HC Deb 01 September 1939 vol 351 cc176-80

" To impose restrictions on certain transactions in respect of ships and aircraft and parts of aircraft; and for purposes connected with the matter aforesaid," presented, pursuant to the Order of the House this day, by Mr. Stanley; supported by Sir Kingsley Wood, Captain Balfour, and Mr. Cross; and ordered to be printed. [Bill 241.]

8.54 p.m.

Mr. Stanley

I beg to move, "That the Bill be now read a Second time."

This Bill, again, is one with which the House will agree in principle. It has for its object the restriction of the transfer and mortgage of ships and aircraft without the licence of the President of the Board of Trade or the Secretary of State for Air. It is clear that we cannot allow the transfer of ships on the British Register except under circumstances which are believed by those responsible to be in the national interest. With regard to ships, we have, under the Emergency Powers Act, powers in regard to this matter, and we are now exercising them. As far as ships are concerned, therefore, this will only put in a slightly wider and better drafted form the powers that we already exercise under the Emergency Powers Act. But under this Bill similar powers are extended to the Secretary of State for Air in respect of aircraft or parts of aircraft.

I think that the only provision to which I need call attention is that here again we give to the Treasury the power to impose a charge. It was found once or twice in the last War that it was in the national interest for some reason or other to allow the transfer of a ship from a British register to another register. The powers included in this Bill will permit the Board of Trade to license such a transfer, but, at the same time, it will give the Board of Trade powers to attach conditions. They will be able to attach the condition of the payment of a sum of money to the Treasury, and they can attach sucha condition, as they naturally would, that the owner who transfers his ship should build another one in its place. These are powers which the experience of the last War showed that the Board of Trade should possess. I do not think that in this Bill there is any other point to which I need call specific attention. I shall be glad to answer any questions with regard to that part that deals with the transfer of ships, and the Undersecretary of State for Air will reply to any hon. Member who asks questions in regard to aircraft.

8.57 p.m.

Mr. Ede

The months of June and July now seem a very long distance away, but the right hon. Gentleman will remember that during those months he was continually being pressed by this side of the House to take powers similar to those conferred upon him now by this Bill, and he will readily understand that we heartily welcome that part of the Bill, and especially its extensions to cover aircraft. There is only one point upon which I want to ask the right hon. Gentleman a question. It is with regard to Clause 6, sub-section (1, a). If a person is guilty of an offence and has been found so guilty on indictment, it will be seen that he is liable to imprisonment for a term not exceeding two years or a fine of an unspecified amount.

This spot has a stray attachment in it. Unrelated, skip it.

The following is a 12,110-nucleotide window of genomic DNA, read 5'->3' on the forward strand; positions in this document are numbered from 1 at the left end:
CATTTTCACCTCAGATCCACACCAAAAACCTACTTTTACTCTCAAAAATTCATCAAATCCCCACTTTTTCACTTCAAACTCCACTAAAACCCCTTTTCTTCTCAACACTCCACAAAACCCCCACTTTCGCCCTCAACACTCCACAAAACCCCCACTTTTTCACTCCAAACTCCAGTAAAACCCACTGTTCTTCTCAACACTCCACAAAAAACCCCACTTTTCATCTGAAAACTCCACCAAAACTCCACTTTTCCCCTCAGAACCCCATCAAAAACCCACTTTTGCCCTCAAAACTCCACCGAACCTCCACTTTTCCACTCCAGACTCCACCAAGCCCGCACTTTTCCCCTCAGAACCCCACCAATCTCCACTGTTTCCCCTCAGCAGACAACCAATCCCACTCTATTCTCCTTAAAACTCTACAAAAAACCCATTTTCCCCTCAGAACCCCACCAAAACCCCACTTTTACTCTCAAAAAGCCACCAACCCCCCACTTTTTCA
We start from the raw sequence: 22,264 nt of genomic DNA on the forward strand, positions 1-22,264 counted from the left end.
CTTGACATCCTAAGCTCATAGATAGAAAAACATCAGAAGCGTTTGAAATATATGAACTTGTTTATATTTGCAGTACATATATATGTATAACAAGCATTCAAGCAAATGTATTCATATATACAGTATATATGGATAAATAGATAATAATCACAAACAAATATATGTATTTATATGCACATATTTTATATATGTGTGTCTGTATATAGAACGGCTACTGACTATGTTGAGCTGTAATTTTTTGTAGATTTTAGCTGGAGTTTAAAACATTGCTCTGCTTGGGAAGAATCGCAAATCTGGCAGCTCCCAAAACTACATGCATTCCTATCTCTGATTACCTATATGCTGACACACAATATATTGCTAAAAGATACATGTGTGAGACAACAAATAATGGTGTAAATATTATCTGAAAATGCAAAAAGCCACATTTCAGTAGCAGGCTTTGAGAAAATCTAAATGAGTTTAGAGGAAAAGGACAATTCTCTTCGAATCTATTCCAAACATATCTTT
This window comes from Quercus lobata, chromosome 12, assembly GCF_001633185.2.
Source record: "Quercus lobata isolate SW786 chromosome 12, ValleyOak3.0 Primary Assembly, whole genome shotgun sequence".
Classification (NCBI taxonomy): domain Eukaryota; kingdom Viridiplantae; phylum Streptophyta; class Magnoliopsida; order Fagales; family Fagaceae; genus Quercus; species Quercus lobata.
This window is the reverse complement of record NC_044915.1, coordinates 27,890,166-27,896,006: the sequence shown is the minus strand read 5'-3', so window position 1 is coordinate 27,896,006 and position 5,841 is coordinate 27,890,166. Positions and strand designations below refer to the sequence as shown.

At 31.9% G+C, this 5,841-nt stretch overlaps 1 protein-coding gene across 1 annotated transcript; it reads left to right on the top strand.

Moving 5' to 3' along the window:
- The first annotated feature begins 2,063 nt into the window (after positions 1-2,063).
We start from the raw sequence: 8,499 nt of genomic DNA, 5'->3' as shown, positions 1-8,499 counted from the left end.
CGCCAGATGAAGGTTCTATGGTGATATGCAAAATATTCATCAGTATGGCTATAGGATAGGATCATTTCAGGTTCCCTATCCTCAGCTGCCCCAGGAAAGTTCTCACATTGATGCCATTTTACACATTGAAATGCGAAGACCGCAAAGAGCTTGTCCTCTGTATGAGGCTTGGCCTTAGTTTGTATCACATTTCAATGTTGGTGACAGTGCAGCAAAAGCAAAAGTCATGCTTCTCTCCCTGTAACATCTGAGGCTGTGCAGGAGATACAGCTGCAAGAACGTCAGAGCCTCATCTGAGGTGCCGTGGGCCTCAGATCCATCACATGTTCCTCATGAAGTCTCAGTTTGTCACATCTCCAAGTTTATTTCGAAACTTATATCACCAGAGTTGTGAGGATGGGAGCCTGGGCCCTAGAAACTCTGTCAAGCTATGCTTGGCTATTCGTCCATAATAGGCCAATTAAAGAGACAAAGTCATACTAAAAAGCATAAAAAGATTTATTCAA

I understand that there are precedents in the particular kind of legislation in which the Department of the right hon. Gentleman specialises for a provision of that kind, but I am very anxious to ensure that some guidance should be given to the courts, especially in view of the extension of the power of treating cases on indictment, so that they should have some idea of the amount of the fine that ought to be inflicted. I understand that precedent would seem to point to the fact that the maximum fine might be regarded as the value of the ship, and there is another Act dealing with the Department of the right hon. Gentleman where the fine in similar cases is fixed at £5,000. It is important that some guidance should be given to the courts, because it will be seen that the imprisonment of six months is put in the same Sub-section as a fine not exceeding £100. I suggest that there might be cases where four times the addition of £100 might still be a very inadequate monetary penalty to impose, and I hope that the right hon. Gentleman will be able to give the House some guidance on that point. Apart from that, we on this side of the House heartily welcome the Bill, and regret that it has not been put on the Statute Book before.